But illegal immigration was already at a low on the southern border. Economic gains in Mexico, combined with better enforcement techniques in ICE, had already curbed immigration from Mexico. The border wall solves a problem that really doesn’t exist, which is the problem with it. Even if Mexico can be persuaded to pay for it with tariffs or money or trade agreements, we’re spending political capital that could be better spent elsewhere. And probably, they *won’t* pay for it. It’s disappointing that it just all seems so bogus, he was supposed to be really shaking things up, and he’s just not.

  • Puddle_Glum

    I think this is the most important part of you piece, good Professor.

    The key to the two’s appeal was threefold: an authenticity that enhanced Trump’s own aura that, whatever he was, he was at least real with deep affection for the muscular classes… Finally, they radiated a sense of controlled recklessness: both Conway and Bannon were edgy and capable, like Trump, of saying or acting in unpredictable ways (especially in a Lee Atwater fashion of hitting back hard at opponents, in the manner that neither McCain’s nor Romney’s court had been willing or able).

    At least, I thought, Trump (unlike Romney) is actually acquainted with the muscular classes. And being the working class daughter of a Stone-Cutter, that poignantly mattered to me. But now it seems revelation might be on its way.

    It isn’t that I didn’t know that Trump’s candidacy was proof presumptive, coast to coast, that there was no one left to vote for. It’s almost impossible to be convinced while seriously considering it yet I still think it’s true. I hope I’m wrong.

    • Hominid

      You’re a fish.

  • Paris Hilton

    “His appointments remain stellar.” Was this written with a straight face? One of those appointments wants an immunity deal because he was an unregistered foreign agent and another just got kicked off the NSC. Another was demoted to Ambassador to Singapore. Preibus’s second in command was fired. And all this in less than 75 days of presidency.

    • GSR

      Steven Bannon is still sitting in on the NSC. Get your fake news right. Besides, Bannon is a political adviser, whether he is on the NSC is six of one, half dozen of the other.

      Was Huma Abedin a “unregistered foreign agent”? Did you know she and her entire family are Mooooslim Brotherhood members?

      Does Barry bin Obama possess Indonesian citizenship?

      • discusser4

        Junior high level made up spelling = instant zero credibility.

    • jack dobson

      This easily is the best Administration assembled in modern times. The question is one of goals and policies, not personnel.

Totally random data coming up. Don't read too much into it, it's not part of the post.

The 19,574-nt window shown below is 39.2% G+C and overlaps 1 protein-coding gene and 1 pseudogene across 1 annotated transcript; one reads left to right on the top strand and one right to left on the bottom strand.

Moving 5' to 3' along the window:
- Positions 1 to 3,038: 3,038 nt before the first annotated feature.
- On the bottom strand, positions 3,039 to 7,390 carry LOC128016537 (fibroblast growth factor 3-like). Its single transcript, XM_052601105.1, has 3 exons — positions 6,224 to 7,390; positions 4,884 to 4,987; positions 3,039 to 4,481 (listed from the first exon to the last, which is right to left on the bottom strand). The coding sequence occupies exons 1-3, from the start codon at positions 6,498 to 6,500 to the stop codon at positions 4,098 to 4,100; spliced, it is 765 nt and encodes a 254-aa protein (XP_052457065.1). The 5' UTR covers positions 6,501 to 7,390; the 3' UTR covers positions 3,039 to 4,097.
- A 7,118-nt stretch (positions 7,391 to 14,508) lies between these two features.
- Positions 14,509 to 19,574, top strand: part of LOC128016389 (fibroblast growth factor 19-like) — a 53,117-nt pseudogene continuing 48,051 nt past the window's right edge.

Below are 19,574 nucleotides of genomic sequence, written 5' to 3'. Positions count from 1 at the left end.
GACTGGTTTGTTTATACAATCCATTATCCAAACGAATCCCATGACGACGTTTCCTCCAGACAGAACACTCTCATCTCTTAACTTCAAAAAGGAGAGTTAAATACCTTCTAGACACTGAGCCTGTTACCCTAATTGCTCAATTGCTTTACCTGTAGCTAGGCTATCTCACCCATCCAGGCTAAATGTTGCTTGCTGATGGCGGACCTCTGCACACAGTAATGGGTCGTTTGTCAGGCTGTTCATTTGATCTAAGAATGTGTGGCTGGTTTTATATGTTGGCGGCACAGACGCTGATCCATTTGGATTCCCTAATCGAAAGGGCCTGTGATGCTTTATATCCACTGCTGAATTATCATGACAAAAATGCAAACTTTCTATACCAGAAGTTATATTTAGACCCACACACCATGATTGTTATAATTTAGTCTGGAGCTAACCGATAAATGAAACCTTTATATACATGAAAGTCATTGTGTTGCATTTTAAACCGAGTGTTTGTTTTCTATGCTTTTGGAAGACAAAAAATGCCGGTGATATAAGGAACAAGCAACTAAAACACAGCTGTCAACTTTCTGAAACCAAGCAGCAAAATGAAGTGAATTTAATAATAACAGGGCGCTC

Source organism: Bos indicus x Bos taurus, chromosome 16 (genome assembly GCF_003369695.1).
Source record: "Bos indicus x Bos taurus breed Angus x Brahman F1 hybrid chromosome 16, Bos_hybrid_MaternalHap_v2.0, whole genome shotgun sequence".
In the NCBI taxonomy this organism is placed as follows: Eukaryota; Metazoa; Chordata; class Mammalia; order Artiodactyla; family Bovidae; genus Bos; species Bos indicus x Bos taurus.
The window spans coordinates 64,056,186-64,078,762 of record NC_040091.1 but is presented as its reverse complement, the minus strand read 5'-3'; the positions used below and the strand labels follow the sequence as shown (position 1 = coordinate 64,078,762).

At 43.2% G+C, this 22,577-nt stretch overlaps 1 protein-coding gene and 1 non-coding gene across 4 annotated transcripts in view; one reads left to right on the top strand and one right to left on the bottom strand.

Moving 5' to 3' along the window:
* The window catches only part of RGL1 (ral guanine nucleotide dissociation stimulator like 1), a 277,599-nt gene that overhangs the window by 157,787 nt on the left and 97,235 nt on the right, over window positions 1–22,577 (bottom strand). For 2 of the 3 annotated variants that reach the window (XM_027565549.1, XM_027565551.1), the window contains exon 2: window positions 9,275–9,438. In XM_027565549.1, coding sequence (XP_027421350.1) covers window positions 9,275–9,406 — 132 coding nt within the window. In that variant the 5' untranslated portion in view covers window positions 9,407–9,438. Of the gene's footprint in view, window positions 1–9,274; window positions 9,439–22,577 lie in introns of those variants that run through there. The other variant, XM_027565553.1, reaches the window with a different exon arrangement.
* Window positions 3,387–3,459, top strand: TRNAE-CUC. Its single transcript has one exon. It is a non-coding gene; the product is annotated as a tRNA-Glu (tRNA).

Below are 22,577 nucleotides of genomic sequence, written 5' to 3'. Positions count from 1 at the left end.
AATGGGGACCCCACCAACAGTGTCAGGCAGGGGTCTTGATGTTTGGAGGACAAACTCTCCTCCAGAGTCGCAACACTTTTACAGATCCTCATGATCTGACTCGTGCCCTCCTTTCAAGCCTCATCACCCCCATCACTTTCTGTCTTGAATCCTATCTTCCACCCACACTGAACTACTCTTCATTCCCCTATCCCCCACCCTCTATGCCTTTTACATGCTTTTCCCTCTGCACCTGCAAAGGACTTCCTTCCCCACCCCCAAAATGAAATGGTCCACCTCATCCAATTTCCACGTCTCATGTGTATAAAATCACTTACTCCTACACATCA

• discusser4

        Because goals and policies accomp!ish themselves without people?

  • Sylvester the Cat

    Trump needs to pivot back to the America First narrative ASAP.

    I understand he’s enjoying a victory lap but we didn’t vote for Jared Kushnerberg, Goldman Sachs and the NeoCons.

    I really hope he doesn’t turn into George H. W. Bush who ran on Reaganism but became the first True NeoConservative.

    He was also a One Term POTUS because he broke his campaign promise not to raise taxes.

    https://uploads.disquscdn.com/images/801db4f6f9fb9c169b6619f5bf5b2b488ef4b9d1a228dd21a272d184f2201f90.jpg

    • fgbouman

      When did the U.S.S. New Jersey get cruise missiles?

  • Bette

    I think he is sending a very important message to President Trump.

  • Rachel Pancake Corrie

    Why the hell is he alllowing yael lempert to influence him?

  • Potomac cynic

    Sheesh… he hasn’t even been in office for 100 days yet. The honeymoon period’s not over and you want a divorce already?

    • Hominid

      Lotsa major failures so far.

      • Jack Spratt

        Says the troll.

        • Hominid

          Says the Trump fart sniffer.

          • Brian McGregor

            eff off and die, moronic libtard.

          • Hominid

            The typical vulgar, Lib rage response. You Libtards can’t control your girlish emotions.

  • Hominid

    So much prolix to simply acknowledge that voters are gullible, emotional fools easily taken in by hucksters.

    • Jack Spratt

      They certainly were in 2008 and 2012 — hope and change, indeed.

      • Hominid

        Exactly what I’m talking about.

      • discusser4

        And 2016

  • rlhailssrpe

    It is too soon to tell, with the exception of Gorsuch, the abject failure of Chuck Schumer. Schumer contested a like minded replacement for former Judge Scalia but totally destroyed his weak power. He forced the nuclear option, made legitimate by his predecessor. Trump may now seat the likes of George Wallace and David Duke on the court (Please NO!). Dumb. Dumb. Dumb.

    The rest of history must wait for future clarity. This is some thing a scholar of history completely understands.

    If employment and wages get better, the health care/ tax reform becomes law, and we are not sucked into war, Trump will be our next President.

    Trump’s current short comings is that he did not comprehend the depth and area of the swamp. He has yet to lead a unified party; the Republican House blocked health care. The entrenched climate change cabal is still a powerful adversary; he needs scientific allies to examine the books for error. Ditto education reform. Ditto energy policy reform. Ditto rebuilding the military.

    Trump gets an incomplete but the semester is not over.

    • Hominid

      Trump will likely replace the Leftist justices in kind. He is, after all, a life-long Liberal Dem and a cowardly, self-serving blow-hard who will seek to appease the Libs.

      • rlhailssrpe

        I do not know the future but there are many reports that Justice Kennedy, 80, long considered the 4 – 4 tie breaking vote, will retire this summer. With the bar set at 51 votes, the nominee could be confirmed by only the Republicans, thanks to Chuck Schumer. I look for a center-right selection about 50 years old, by Trump.